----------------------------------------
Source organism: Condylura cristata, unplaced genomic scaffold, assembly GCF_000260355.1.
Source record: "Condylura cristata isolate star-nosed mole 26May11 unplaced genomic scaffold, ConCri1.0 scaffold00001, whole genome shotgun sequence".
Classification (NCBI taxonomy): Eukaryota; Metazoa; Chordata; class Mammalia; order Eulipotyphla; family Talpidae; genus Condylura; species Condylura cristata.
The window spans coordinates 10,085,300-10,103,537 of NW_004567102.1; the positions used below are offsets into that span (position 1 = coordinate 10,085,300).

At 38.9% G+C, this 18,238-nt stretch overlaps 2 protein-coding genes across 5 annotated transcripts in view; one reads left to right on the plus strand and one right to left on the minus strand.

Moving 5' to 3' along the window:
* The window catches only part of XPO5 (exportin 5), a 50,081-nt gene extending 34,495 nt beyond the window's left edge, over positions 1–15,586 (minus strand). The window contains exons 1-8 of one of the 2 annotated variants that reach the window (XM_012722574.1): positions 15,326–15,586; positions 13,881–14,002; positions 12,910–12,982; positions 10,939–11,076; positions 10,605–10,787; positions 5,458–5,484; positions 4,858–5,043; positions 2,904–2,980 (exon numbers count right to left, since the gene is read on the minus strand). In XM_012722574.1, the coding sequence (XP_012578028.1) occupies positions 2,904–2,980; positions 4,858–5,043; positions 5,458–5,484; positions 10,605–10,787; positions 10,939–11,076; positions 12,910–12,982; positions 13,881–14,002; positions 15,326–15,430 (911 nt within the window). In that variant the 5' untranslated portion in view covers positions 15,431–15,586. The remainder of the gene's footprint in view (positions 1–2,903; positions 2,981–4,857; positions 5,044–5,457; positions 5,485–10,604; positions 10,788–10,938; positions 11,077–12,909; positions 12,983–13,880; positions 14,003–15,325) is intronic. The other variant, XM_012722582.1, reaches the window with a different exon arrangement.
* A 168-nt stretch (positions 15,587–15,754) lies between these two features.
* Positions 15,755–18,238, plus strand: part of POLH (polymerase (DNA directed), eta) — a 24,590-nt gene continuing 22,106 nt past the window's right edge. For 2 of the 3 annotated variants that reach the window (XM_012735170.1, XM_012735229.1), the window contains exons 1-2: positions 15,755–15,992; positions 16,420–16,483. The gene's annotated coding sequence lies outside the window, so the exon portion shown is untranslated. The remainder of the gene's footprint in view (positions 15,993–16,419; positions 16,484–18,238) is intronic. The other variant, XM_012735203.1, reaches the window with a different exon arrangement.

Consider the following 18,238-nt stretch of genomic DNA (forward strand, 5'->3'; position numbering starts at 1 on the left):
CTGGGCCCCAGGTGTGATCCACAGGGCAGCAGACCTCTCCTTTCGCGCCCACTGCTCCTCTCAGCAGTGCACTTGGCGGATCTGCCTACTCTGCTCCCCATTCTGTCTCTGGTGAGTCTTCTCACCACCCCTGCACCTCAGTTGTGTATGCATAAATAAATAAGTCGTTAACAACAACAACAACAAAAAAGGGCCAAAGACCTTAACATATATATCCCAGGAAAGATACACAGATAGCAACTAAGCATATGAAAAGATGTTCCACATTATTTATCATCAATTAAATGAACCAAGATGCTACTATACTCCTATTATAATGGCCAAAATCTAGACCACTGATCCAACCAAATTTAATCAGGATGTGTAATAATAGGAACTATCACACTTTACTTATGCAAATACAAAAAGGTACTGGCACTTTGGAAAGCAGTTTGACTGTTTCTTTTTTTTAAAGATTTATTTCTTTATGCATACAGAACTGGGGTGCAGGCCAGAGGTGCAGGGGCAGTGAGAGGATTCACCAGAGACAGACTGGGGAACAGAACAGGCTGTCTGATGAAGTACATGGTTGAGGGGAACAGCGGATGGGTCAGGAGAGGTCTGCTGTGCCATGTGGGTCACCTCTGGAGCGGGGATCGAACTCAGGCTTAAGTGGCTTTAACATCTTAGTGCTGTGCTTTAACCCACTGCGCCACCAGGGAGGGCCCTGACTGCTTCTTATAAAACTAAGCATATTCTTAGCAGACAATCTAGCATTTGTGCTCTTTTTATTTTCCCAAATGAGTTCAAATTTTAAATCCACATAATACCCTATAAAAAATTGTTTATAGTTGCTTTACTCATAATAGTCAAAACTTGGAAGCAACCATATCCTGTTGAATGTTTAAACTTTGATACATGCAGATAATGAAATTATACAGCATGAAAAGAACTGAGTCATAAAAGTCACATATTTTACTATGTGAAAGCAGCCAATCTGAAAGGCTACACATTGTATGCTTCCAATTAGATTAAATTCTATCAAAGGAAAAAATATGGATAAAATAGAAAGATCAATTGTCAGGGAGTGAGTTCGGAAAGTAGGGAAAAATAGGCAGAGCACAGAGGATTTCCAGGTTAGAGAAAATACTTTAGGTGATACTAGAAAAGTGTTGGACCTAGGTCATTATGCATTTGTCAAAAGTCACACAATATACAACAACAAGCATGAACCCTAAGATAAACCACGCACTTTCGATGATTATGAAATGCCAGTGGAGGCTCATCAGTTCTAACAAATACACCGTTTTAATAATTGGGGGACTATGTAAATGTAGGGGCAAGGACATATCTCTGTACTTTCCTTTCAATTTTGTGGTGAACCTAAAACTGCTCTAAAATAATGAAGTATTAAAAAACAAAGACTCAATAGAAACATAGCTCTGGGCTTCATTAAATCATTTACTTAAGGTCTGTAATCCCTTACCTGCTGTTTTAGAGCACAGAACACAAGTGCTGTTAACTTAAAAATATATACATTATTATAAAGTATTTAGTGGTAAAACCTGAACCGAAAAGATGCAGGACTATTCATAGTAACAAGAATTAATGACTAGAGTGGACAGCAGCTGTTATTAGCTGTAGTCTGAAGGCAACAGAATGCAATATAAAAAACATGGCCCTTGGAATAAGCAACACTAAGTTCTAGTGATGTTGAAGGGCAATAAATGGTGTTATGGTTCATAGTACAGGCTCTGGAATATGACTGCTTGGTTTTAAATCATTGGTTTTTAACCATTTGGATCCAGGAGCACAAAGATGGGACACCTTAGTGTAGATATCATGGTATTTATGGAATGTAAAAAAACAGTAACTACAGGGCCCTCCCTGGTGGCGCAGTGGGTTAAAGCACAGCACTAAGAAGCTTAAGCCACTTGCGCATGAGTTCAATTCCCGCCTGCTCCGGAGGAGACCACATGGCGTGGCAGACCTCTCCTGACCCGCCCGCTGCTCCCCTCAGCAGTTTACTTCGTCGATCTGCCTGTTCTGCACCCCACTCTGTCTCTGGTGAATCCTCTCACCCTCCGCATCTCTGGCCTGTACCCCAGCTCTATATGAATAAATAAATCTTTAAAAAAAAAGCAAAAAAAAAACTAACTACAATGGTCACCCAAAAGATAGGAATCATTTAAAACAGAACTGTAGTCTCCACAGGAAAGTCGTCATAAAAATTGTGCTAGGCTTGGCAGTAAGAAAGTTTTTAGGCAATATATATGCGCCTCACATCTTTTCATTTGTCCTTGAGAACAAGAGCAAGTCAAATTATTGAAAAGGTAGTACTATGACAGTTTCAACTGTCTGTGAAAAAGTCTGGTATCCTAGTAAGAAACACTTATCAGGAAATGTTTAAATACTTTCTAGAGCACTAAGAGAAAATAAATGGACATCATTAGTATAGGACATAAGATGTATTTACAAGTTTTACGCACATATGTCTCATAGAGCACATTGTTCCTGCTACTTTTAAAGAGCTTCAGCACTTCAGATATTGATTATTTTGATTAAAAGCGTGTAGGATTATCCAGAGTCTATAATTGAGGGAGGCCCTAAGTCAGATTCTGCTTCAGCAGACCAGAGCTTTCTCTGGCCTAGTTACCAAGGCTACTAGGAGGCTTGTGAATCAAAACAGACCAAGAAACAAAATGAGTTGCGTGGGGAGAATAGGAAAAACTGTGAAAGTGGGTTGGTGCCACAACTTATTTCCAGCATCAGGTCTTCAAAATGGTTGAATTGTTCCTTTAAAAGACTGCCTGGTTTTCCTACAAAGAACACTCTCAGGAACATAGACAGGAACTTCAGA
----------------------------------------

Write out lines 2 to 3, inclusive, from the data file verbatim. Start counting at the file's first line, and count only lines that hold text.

Source record: "Condylura cristata isolate star-nosed mole 26May11 unplaced genomic scaffold, ConCri1.0 scaffold00001, whole genome shotgun sequence".
Classification (NCBI taxonomy): Eukaryota; Metazoa; Chordata; class Mammalia; order Eulipotyphla; family Talpidae; genus Condylura; species Condylura cristata.